Higher blood pressure at night may be a risk factor for Alzheimer’s disease

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Higher blood pressure at night than in daytime may be a risk factor for Alzheimer’s disease in older men.

This is suggested by a new study from researchers at Uppsala University, now published in the journal Hypertension.

‘Dementia’ is an umbrella term used to describe a category of symptoms marked by behavioural changes and gradually declining cognitive and social abilities. Numerous factors, including hypertension (high blood pressure), affect the risk of developing these symptoms.

Under healthy conditions, blood pressure (BP) varies over 24 hours, with lowest values reached at night. Doctors call this nocturnal blood pressure fall ‘dipping’. However, in some people, this BP pattern is reversed: their nocturnal BP is higher than in daytime. This blood pressure profile is known as ‘reverse dipping’.

“The night is a critical period for brain health. For example, in animals, it has previously been shown that the brain clears out waste products during sleep, and that this clearance is compromised by abnormal blood pressure patterns.

Since the night also represents a critical time window for human brain health, we examined whether too high blood pressure at night, as seen in reverse dipping, is associated with a higher dementia risk in older men,” says Christian Benedict, Associate Professor at Uppsala University’s Department of Neuroscience, and senior author of the study.

To test this hypothesis, the researchers used observational data from one thousand Swedish older men, who were followed for a maximum of 24 years. The included men were in their early seventies at the beginning of the study

“The risk of getting a dementia diagnosis was 1.64 times higher among men with reverse dipping compared to those with normal dipping. Reverse dipping mainly increased the risk of Alzheimer’s disease, the most common form of dementia,” says Xiao Tan, postdoctoral fellow from the same department and first author of this research.

“Our cohort consisted only of older men. Thus, our results need to be replicated in older women,” concludes Benedict.

According to the researchers, an interesting next step would be to investigate whether the intake of antihypertensive (BP-lowering) drugs at night can reduce older men’s risk of developing Alzheimer’s disease.


Alzheimer’s disease (AD) is a neurodegenerative disorder of elderly individuals and is characterized by the accumulation of β-amyloid and tau in brain, progressive brain atrophy, and cognitive decline [1]. With the increase of life expectancy in developed countries, the incidence of AD and its socioeconomic impact are also growing [2].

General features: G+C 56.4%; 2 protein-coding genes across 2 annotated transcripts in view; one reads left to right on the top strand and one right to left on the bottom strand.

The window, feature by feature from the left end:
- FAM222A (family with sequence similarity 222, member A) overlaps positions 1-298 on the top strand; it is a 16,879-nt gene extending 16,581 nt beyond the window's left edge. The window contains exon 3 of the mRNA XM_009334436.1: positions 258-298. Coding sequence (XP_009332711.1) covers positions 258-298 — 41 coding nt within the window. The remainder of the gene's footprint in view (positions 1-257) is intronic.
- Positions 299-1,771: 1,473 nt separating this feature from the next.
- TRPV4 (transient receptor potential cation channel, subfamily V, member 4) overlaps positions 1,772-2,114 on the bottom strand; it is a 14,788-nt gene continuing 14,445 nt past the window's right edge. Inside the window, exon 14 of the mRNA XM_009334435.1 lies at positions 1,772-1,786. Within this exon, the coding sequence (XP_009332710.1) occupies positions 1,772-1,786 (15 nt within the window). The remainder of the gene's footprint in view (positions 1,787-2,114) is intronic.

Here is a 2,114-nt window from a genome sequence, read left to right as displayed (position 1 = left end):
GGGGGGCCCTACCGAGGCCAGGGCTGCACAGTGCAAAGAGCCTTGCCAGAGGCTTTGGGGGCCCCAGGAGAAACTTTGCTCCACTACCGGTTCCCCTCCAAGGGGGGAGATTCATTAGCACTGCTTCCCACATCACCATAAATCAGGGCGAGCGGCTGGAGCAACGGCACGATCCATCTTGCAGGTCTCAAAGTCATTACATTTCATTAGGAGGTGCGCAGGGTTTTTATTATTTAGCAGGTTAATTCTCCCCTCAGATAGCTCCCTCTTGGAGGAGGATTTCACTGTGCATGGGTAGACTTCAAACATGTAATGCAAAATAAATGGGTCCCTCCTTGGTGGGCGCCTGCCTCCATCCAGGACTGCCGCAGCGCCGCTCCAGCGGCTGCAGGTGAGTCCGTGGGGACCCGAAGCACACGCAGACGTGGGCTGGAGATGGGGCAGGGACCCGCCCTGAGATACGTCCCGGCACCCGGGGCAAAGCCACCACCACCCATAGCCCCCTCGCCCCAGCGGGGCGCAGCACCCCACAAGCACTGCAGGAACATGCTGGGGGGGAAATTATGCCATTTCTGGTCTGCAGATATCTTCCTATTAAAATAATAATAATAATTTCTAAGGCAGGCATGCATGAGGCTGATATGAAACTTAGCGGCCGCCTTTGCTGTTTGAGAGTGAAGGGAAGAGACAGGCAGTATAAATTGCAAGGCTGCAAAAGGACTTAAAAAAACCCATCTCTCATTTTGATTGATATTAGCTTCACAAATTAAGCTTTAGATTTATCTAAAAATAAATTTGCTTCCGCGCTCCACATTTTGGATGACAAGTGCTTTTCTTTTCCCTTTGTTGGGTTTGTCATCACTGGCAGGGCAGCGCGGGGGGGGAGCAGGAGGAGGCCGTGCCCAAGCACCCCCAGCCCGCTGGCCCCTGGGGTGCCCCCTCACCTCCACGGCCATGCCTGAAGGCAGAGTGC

Currently, there is no preventive or disease-modifying therapeutic measures, therefore identification of modifiable risk factors is required. The well-established AD biomarkers include cerebrospinal fluid (CSF) biomarkers of β-amyloid 42 (Aβ42), total tau (T-tau), and phosphorylated tau (P-tau); positron emission tomography (PET) measurements of Aβ and tau; and structural magnetic resonance imaging (MRI) measurements [3–5], which are increasingly used to support the diagnosis of AD in research, clinical practice and drug development and have become part of the newly revised early diagnostic criteria for AD [6, 7].

Therefore, it is necessary to investigate the associations between susceptibility factors and biomarkers in the preclinical stage of AD, which is helpful for early identification of modifiable factors.

Pulse pressure (PP) is an index of vascular aging and displays a linear increase with age [8]. It has also been recognized as a marker of increased arterial stiffness and widespread atherosclerosis. Atherosclerosis and cerebrovascular diseases have been implicated in the occurrence and development of AD [9, 10].

Therefore, it is biologically plausible to suppose that high pulse pressure could be related to the development of AD [11]. Several relevant studies indicated that high PP was associated with AD pathophysiology [8, 12–14], suggesting that vascular aging might increase AD risk [11].

Some studies suggested PP elevation was associated with CSF P-tau and Aβ42 in cognitively normal older adults [8]. Others found arterial stiffness was associated with Aβ plaque deposition in the brain [15]. Furthermore, previous studies indicated arterial stiffness might play a role in early cognitive decline and brain atrophy in mid-to-late life [13, 14, 16].

However, these studies were mostly limited by their cross-sectional design and small samples, and the mechanisms underlying the association between PP and AD were still unclear.

More studies are warranted to explore whether PP might increase AD risk or not. This study was designed to investigate whether PP was related to baseline and longitudinal changes in AD biomarkers such as CSF biomarkers, cortical amyloid-beta load, MRI measurements and neuropsychological composites in a large sample of non-demented elderly from the Alzheimer’s Disease Neuroimaging Initiative (ADNI) study.

reference link: https://www.ncbi.nlm.nih.gov/pmc/articles/PMC7585106/


Original Research: Closed access.
Reverse Dipping of Systolic Blood Pressure Is Associated With Increased Dementia Risk in Older Men: A Longitudinal Study Over 24 Years” by Christian Benedict et al. Hypertension

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